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CC Sabathia on Derek Jeter: 'You want a guy like that to play forever'

CC Sabathia and Derek Jeter meet at the

CC Sabathia and Derek Jeter meet at the mound. (July 17, 2012) Credit: Jim McIsaac

TAMPA, Fla. - CC Sabathia spoke for himself but probably captured the thoughts of most Yankees fans.

"Not really surprised," Sabathia said Friday morning regarding Derek Jeter's announcement Wednesday that this season will be his last. "Saddened, I guess, that he's not going to be around. You want a guy like that to play forever."

The Yankees announced Friday morning that the shortstop's official retirement news conference will be at 11:30 a.m. Wednesday.

While pitchers and catchers reported to Steinbrenner Field on Friday, Jeter reported down the street to the minor-league complex to work out, as he has much of the last three months.

"Feeling great," Jeter -- who is coming off an injury-plagued 2013 in which he played 17 games -- said in brief comments to reporters afterward.

Any lingering health concerns? "None," he said.

And, as was the case Thursday, he did not elaborate on his announcement. "Like I said, man, you can ask me 20 different ways, I'll talk to you when I get over there on Wednesday," Jeter said without anger.

Although Jeter was not at Steinbrenner Field on Friday, to the surprise of no one, he remained the dominant topic of conversation.

In his spring training "kickoff" news conference, Joe Girardi had plenty to discuss regarding this year's club, and there was no shortage of questions about Jeter's decision, his impact and, of course, his playing time.

The latter could have proved dicey for Girardi -- and still could when it comes to late-inning defensive adjustments -- but Jeter's acknowledgment in his Facebook retirement post that his body isn't what it once was takes some pressure off the manager.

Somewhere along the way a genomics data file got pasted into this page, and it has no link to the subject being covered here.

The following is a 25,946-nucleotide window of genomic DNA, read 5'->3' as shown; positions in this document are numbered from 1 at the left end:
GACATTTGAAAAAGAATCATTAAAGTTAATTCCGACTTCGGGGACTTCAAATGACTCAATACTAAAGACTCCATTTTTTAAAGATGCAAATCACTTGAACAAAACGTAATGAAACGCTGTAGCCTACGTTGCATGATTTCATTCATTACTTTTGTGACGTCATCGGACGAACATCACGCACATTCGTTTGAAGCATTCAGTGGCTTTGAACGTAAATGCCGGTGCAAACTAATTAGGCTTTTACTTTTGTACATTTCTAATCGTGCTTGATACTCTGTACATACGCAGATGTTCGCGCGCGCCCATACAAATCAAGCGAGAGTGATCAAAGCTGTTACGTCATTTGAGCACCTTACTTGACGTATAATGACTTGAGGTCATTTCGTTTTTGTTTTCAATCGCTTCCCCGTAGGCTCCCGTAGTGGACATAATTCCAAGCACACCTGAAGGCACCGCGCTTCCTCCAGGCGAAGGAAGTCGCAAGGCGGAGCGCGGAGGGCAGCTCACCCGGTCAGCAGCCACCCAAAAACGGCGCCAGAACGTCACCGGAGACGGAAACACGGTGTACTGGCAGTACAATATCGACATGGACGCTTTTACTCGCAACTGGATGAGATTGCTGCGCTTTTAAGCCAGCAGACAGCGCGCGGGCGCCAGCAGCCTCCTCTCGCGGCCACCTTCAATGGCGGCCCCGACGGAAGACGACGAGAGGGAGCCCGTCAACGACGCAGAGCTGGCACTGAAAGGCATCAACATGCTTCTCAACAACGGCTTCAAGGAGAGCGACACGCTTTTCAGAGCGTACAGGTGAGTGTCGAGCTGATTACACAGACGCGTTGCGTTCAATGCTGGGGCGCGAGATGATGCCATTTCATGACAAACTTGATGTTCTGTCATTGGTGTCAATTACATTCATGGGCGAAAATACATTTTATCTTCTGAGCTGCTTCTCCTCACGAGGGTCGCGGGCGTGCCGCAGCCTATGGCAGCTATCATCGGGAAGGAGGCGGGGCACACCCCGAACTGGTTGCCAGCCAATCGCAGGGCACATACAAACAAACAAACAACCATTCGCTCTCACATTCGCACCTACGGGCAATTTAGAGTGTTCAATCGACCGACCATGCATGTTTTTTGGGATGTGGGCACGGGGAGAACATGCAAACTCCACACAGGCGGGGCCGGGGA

"It's the nature of the business where people age and they move on and they do different things in their life, and in our life [baseball], it's a little quicker than other working people," said Girardi, who earlier said he had "no inkling" that a retirement decision was coming. "It is not something we'll think about all year -- 'is this going to be it?' -- because he said this is going to be it. So from that standpoint, that will be easier."

As for playing time, at shortstop or DH, Girardi said: "He'll basically determine that based on how he's doing and how he's feeling. Obviously, as a manager, you'd love to be able to run Derek Jeter out there every day, but we know that's not the case."

David Robertson said, "It's kind of hard to put into words what it means to take the field with Derek" and called him "the face of the franchise."

The presumed heir to Mariano Rivera recalled the first time he saw the shortstop go deep into the hole for a ball, then make one of his jump throws across the diamond to get the runner at first.

Said Robertson: "We were playing the Florida Marlins and he does it and I'm like I can't believe he got to that ball, jumped and threw it, and I got to see it in person. It's memories like that I'm going to hold on to and cherish because not everyone gets that opportunity."

Brian McCann, signed to a five-year, $85-million deal, called Jeter "the model of consistency" and a player looked up to in every opposing dugout.

"I think he's what every player strives to be like," said McCann, who spent the first nine seasons of his career with the Braves and heard from Jeter via phone shortly after signing with the Yankees. "The career he's had speaks for itself. You grow up as a kid, he was the guy that was the face of baseball. He was in the playoffs every year, he's the right place at the right time every play. If you're a baseball fan, regardless of who you cheer for, you respect the guy. He's what baseball's about."

With David Lennon

New York Sports